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Factors Affecting the Rate of Catalytic Decomposition of Hydrogen Peroxide.

Extracts from this document...

Introduction

Chemistry Science 1 GCSE Coursework: Factors Affecting the Rate of Catalytic Decomposition of Hydrogen Peroxide What is a reaction ? A reaction occurs when two fast moving particles collide to produce a product. This product is only produced if the two particles have enough energy to either join or decompose, this amount of energy is called the activation energy. Possibilities when particles collide Reaction A B No reaction A B Particles bounce apart Hydrogen Peroxide decomposes in a slow, exothermic reaction to form oxygen and water. As the reaction is slow, a catalyst is used to speed it up. A suitable catalyst for this investigation is Manganese Dioxide (Mn02 - a black powder). The definition of a catalyst is : - A substance that increases the rate of a chemical reaction but undergoes no permanent chemical change itself The equation for the reaction is : Mn02 Catalyst Hydrogen Peroxide Oxygen + Water (+ Heat) Mn02 Catalyst H202 O2 + H20 (+Heat) The reaction occurs when the H202 particles collide with each other. Some rebound off eachother, whilst some have the activation energy to react. The catalyst holds the Hydrogen Peroxide molecules on its surface in such a manner that their activation energies are hence lowered, and more can react. Although there is still some uncertainty as to what exactly the Manganese Dioxide catalyst does, it is believed that believed that the hydrogen peroxide becomes adsorbed (chemically absorbed and held on) onto the surface of the manganese dioxide, and then some temporary bonds are formed. The structural formula of Hydrogen Peroxide is : H-O-O-H It is thought that the temporary bonds formed with the catalyst (which is an active catalyst- i.e. it will only work if it collides with the Hydrogen Peroxide) help to break/weaken the H-H and O-H and O-O bonds contained in the Hydrogen Peroxid - hence lowering the amount of energy needed to break the bonds and so the amount of energy needed for the Hydrogen Peroxide to decompose. ...read more.

Middle

* H202 in increments of 2 Vol. from 4 Vol. to 20 Vol. - chosen because gives a suitable range of results whilst keeping the experiment safe - not too much heat is given out * Spatula - this is used to measure out the catalyst, prevents having to use the hands (a safety issue) and also allows smaller masses to be taken out at a time * Manganese Dioxide - this was chosen as a suitable catalyst, and although the reaction can happen without this, it is too slow to be measurable * Stop clock - this measures time elapsed, it is reasonably accurate though there is the threat always of human error, but is also quick and easy to use, and economical * Paper "bucket" - this was used to contain the mass and to pour it into the hydrogen peroxide, it is easy to use and has negligible effect on the scales (though these should be tared anyway) * 10 ml measuring cylinder - used to measure volumes, chosen because it is easy to use whilst maintaining a high level of accuracy * 100 ml beaker - the reaction occurred in this beaker, it did not contain the reaction too much as to make it dangerous but was not so large that the catalyst would miss the liquid Detailed Method 1. Tare the top-pan balance with the paper "bucket" on top of it at the time 2. Weigh out the 0.25g of catalyst, and leave it on the balance 3. Measure out 25cm3 of whichever concentration is needed of hydrogen peroxide using a measuring cylinder 4. Place the beaker onto the top-pan balance next to the bucket full of catalyst 5. Tare the top-pan balance, and add the catalyst to the hydrogen peroxide 6. Start the stop-clock at the instant of contact (N.B. remember to replace the paper bucket onto the top-pan balance) ...read more.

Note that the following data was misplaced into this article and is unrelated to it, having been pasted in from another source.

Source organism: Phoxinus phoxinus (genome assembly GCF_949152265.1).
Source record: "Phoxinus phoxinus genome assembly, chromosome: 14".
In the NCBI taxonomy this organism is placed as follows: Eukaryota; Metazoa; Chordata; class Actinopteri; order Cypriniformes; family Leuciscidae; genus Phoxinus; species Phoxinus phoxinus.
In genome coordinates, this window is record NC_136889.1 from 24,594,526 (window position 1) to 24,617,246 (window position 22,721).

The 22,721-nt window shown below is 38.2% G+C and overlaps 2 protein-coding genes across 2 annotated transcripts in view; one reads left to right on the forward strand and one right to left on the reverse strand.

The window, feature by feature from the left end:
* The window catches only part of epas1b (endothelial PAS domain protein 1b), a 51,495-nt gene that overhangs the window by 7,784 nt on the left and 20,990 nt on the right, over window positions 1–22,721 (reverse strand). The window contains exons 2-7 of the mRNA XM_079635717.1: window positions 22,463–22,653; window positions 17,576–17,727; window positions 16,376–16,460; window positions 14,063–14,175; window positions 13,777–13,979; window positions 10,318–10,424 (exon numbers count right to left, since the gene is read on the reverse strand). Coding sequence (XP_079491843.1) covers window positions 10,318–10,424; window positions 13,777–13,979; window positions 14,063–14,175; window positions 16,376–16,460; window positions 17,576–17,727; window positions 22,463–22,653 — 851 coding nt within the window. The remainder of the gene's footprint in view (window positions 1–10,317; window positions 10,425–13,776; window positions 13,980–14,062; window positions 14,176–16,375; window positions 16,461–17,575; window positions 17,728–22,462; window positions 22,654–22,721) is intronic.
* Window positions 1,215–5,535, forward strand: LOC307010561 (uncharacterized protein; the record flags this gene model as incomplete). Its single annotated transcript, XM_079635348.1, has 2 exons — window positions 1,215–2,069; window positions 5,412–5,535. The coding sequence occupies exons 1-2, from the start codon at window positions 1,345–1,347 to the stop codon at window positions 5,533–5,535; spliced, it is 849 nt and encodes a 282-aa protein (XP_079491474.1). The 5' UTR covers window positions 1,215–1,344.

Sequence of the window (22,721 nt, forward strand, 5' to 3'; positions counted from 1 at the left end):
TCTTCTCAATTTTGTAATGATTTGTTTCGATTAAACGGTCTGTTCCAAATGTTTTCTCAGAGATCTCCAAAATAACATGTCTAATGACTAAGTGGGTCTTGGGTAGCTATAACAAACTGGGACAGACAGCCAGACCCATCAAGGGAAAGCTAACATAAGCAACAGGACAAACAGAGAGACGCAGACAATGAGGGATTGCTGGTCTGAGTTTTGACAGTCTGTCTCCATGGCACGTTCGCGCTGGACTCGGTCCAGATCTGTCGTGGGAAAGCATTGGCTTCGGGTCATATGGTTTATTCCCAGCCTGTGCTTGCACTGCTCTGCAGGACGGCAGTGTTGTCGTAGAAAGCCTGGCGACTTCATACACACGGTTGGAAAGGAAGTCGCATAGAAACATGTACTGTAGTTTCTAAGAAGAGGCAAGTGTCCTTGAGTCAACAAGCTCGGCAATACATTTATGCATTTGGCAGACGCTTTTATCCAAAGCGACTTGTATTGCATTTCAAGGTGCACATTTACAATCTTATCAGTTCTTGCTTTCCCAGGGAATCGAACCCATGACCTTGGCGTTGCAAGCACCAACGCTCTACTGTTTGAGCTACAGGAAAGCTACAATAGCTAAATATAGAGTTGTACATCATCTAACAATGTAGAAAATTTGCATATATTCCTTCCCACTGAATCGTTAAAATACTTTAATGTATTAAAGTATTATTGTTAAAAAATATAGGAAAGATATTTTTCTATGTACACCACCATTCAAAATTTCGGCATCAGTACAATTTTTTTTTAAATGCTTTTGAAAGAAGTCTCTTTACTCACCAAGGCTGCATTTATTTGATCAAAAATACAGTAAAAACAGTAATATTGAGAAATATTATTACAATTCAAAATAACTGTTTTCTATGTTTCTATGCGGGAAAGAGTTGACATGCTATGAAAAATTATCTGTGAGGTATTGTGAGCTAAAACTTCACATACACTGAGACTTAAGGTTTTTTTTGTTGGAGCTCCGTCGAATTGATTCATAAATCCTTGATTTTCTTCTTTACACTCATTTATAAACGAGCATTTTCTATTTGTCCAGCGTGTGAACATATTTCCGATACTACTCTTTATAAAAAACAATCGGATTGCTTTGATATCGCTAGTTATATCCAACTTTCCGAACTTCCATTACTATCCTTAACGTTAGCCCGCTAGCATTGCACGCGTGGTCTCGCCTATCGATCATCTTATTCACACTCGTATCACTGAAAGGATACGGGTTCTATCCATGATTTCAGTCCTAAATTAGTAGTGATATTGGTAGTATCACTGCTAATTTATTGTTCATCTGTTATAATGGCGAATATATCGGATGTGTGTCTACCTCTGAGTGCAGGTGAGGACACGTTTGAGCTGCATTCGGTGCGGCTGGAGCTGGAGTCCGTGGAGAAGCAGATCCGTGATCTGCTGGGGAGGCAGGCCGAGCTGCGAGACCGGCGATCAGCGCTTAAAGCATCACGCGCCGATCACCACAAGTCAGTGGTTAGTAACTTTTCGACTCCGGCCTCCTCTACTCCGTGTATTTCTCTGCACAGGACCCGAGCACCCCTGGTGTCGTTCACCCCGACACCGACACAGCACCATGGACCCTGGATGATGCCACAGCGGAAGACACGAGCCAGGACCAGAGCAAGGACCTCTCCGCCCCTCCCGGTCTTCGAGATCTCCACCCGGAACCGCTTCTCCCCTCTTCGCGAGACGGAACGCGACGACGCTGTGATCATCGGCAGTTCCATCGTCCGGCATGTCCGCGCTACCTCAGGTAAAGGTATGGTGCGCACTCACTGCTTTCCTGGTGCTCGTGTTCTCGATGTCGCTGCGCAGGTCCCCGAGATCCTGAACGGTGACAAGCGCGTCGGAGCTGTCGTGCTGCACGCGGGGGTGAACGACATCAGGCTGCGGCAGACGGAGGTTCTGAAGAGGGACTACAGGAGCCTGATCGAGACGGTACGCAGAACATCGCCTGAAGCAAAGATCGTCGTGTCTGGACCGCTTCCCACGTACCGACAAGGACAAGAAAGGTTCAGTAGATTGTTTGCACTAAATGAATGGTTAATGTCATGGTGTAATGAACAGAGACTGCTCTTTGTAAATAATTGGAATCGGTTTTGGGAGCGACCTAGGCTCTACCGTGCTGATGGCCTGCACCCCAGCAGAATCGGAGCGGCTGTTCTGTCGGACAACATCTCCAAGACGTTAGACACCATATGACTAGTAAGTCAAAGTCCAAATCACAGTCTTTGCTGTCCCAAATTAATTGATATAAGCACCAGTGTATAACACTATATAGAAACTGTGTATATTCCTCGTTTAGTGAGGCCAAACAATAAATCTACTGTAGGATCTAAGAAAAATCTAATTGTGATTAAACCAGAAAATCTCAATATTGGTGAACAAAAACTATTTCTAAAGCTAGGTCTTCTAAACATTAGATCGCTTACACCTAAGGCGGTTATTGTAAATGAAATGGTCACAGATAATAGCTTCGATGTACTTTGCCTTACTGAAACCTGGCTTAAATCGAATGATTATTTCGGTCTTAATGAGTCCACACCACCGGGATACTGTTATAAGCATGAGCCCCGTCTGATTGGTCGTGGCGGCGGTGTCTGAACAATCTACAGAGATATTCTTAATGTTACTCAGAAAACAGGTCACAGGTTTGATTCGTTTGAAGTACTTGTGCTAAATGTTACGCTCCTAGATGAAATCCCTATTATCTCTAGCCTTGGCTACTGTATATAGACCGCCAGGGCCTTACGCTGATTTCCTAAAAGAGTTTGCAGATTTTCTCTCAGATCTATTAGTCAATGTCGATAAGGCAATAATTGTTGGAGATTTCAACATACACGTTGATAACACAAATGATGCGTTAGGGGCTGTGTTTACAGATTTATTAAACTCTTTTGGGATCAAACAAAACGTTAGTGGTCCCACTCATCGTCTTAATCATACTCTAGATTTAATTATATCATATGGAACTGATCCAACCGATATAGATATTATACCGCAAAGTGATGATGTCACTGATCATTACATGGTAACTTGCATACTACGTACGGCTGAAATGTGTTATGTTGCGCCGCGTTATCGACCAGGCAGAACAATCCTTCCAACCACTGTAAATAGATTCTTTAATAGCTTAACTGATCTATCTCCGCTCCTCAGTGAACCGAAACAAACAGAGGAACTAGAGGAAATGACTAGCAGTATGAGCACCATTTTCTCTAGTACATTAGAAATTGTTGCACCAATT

Conclusion

If the graph is redrawn with error bars, the following is shown: As the anomalies can be accounted for, and most points lie pretty near the best fit line, and when readings were taken from the graph and tested for proportionality they confirmed the prediction, my results are sufficient to justify the prediction for this range. The results are reliable because repeats were taken to make sure they were not flukes, and because they all lie reasonably close to the best fit line - and anomalies have a clear reason for their presence. However, in order to 100% justify the prediction, the experiment would have to be repeated with certain improvements. Improvements to the experiment if it were to be redone: * Investigate a larger range of concentrations (this can be used to determine whether there really is a terminal rate of reaction/mass loss) * Use more accurate top-pan balance, and use a burette to more accurately measure volume * Conduct the experiment in a vacuum where there is no atmospheric pressure, and contain the temperature using a temperature probe, taking a reading to make sure the temperature never alters. There will also be no people moving around the top pan balances which causes fluctuation and uncertainty over reliability of readings * Further investigate rate of reaction using a different variable * Extend this experiment by using an alternate method - see below * Do the experiment was using a gas syringe to collect the oxygen gas in, so that the volume given off could be plotted against the time taken for that volume to be collected. Do the experiment in a boiling tube with a rubber bung on top, through which there can be some tubing. This led to the gas syringe, which can measure how much gas has been collected. The rate of reaction could then be calculated by drawing curves for each concentration, and then dividing volume collected by the time it took to collect. Hugo Steckelmacher 5J1 ...read more.

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